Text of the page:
The national science agency CSIRO has released a report into Australia’s pandemic preparedness, making 20 recommendations to government in six science and technology focus areas, including the development of an onshore vaccine manufacturing capability.
Titled Strengthening Australia’s Pandemic Preparedness: Science and technology-enabled solutions, the paper builds on lessons learned during the last two and a half years of Covid-19, with contributions from 146 experts from 66 organisations across government, industry, and research.
The report highlights that “nearly all of Australia’s vaccines are imported, creating potential for supply chain disruption, particularly during a pandemic”. It argues that the country requires the capability to produce a diverse set of vaccine technologies because imports will be highly competitive during the emergence of a novel virus.
The report notes that CSL has an established manufacturing capability in inactivated viruses and live attenuated viruses in Australia with these products “currently exported at large volumes” and CSL has plans to further scale up its cell-based facility.
Highlighting the challenge of developing a local vaccine manufacturing industry, the report states that “Australian companies face barriers, such as high input costs and small population for clinical trial enrolments, to scale-up manufacture onshore”.
Overall, the report calls on the government to undertake an “enhanced and nationally coordinated investments in science and technology” to provide a “wider range of complementary preparedness and response approaches”.
The six science and technology focus areas are:
- preclinical capabilities for medical countermeasures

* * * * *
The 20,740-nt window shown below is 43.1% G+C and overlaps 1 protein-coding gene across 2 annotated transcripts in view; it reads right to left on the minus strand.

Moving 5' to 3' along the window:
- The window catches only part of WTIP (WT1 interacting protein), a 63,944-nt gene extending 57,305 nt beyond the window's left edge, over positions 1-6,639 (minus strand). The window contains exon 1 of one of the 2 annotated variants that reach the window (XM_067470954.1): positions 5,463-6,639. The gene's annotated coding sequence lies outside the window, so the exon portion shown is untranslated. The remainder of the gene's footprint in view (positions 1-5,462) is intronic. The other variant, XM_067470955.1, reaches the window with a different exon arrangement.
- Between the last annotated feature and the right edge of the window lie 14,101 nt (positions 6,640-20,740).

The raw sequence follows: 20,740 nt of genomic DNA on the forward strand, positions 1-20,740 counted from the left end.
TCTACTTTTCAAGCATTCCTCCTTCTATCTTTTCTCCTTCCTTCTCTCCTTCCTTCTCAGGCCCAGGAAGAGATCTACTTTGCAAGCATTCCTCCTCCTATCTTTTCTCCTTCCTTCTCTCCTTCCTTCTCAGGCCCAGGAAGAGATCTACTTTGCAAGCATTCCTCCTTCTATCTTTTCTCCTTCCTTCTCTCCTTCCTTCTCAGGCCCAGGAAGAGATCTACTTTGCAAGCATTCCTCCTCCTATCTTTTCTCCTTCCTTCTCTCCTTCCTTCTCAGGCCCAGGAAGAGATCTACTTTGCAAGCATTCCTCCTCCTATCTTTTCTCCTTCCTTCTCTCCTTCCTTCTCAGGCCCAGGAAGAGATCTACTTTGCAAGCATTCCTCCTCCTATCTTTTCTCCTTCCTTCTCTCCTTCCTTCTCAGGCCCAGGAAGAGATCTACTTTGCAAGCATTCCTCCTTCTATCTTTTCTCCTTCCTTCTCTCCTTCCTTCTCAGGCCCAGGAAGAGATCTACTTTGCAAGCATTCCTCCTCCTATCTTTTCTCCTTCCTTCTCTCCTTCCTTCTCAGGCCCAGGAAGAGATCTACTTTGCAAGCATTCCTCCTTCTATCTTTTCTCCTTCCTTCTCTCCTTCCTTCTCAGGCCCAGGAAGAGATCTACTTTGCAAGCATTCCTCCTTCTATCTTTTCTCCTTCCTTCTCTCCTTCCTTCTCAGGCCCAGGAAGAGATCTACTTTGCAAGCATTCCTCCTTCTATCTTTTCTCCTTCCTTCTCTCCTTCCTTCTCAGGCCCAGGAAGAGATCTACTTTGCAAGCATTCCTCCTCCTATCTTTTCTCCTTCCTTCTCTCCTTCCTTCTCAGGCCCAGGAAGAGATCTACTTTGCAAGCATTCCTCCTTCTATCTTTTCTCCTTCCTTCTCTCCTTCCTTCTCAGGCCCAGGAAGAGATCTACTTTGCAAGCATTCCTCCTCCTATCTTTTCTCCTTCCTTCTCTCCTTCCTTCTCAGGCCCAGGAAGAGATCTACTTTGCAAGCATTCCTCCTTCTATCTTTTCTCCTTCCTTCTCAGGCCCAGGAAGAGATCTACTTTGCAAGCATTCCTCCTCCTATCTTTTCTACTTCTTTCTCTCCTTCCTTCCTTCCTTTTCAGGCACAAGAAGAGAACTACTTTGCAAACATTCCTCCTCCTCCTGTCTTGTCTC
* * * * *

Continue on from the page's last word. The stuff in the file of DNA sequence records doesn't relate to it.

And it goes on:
- vaccine manufacturing
- therapeutic repurposing and novel antivirals
- point of care diagnostics for case identification
- genomic analysis of pathogens and their variants, and
- data sharing informing response strategies.
Produced by CSIRO Futures’, the national science body’s strategic and economic advisory arm, each focus area also corresponds to a 2030 target. Among these targets is an Australian onshore vaccine manufacturing capability and infrastructure capable of supporting Phase I to Phase III clinical trials. This capability should be diversified across vaccines types, including recombinant protein and viral vector technologies, according to the report.
The recommendations aim to avoid the severe costs suffered under the Covid-19 pandemic in any large-scale viral outbreak. The report found that Australia’s GDP was set back $144 billion from December 2019 through to March.
It also notes that less quantifiable costs including “impacts on mental health, social cohesion, employment, childhood development, and equity can be longer lasting and may far outweigh the direct costs”.
The federal government said it would publish a response to the report soon.
Minister for Health and Aged Care Mark Butler said the report is important for learning the lessons of the Covid-19 and “analysing how we are better placed to act faster, more decisively and in a more informed way”.
“The delivery of greater vaccine manufacturing capabilities in Australia is a great step towards future preparations and driving research into other viruses means our health experts are well placed to respond quickly to an emerging threat,” Minister Butler said.
Minister for Science and Industry Ed Husic noted that the Commonwealth has already backed the development of a vaccine manufacturing facility in Melbourne. He also added that “the National Reconstruction Fund will help reinforce our medical supply chains, backed by a $1.5 billion Medical Manufacturing Fund”.
The final arrangements in a 10-year partnership between the Commonwealth, Victorian government, and Moderna were finalised early this month. As part of this partnership, Moderna will establish an mRNA vaccine manufacturing facility at Monash University.
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